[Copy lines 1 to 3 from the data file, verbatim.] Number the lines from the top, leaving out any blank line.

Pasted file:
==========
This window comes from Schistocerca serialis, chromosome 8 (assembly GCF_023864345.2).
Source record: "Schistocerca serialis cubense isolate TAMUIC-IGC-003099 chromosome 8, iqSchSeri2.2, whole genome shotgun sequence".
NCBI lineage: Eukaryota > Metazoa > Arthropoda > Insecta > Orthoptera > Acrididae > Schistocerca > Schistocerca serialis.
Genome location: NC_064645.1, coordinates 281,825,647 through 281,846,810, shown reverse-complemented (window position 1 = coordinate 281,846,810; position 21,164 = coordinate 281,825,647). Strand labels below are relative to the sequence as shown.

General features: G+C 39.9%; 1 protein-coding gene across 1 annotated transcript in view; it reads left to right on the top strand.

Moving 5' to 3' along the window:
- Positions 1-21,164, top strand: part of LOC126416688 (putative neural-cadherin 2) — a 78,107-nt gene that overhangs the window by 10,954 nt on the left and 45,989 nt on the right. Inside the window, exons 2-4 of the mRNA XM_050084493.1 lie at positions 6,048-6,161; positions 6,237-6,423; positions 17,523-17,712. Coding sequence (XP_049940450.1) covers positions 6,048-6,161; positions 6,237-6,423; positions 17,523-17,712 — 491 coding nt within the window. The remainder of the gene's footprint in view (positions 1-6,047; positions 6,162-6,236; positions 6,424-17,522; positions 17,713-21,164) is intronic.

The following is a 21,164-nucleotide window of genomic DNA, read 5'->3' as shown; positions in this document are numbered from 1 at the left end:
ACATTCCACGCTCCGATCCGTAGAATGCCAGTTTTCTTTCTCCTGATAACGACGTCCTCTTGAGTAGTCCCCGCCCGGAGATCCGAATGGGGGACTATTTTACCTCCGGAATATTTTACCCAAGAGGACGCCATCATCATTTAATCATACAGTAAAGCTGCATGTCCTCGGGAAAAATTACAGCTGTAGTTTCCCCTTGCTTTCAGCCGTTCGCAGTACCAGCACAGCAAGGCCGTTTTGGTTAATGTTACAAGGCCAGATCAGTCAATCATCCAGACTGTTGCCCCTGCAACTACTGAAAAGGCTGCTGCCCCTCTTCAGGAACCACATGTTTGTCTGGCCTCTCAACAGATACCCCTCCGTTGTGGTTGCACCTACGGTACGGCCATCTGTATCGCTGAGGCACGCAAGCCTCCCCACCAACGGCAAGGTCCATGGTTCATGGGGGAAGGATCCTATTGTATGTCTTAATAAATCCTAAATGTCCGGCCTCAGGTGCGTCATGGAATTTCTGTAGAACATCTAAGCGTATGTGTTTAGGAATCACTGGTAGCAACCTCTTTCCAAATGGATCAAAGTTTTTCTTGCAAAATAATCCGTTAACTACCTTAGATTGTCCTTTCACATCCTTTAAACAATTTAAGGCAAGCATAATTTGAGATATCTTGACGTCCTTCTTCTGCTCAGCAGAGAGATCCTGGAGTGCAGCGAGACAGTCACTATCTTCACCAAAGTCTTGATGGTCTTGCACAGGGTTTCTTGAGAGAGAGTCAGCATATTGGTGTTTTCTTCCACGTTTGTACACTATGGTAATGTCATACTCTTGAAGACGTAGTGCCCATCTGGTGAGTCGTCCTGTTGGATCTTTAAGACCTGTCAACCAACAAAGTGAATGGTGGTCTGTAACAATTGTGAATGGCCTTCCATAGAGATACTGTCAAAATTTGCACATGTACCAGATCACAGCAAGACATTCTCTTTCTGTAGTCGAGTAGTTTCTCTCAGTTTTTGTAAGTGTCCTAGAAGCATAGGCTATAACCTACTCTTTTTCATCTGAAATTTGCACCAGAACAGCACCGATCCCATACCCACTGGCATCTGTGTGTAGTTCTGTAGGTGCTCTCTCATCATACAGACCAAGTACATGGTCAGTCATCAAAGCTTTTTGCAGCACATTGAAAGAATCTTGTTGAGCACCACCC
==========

This window comes from Schistocerca serialis, chromosome 8 (assembly GCF_023864345.2).
Source record: "Schistocerca serialis cubense isolate TAMUIC-IGC-003099 chromosome 8, iqSchSeri2.2, whole genome shotgun sequence".
NCBI lineage: Eukaryota > Metazoa > Arthropoda > Insecta > Orthoptera > Acrididae > Schistocerca > Schistocerca serialis.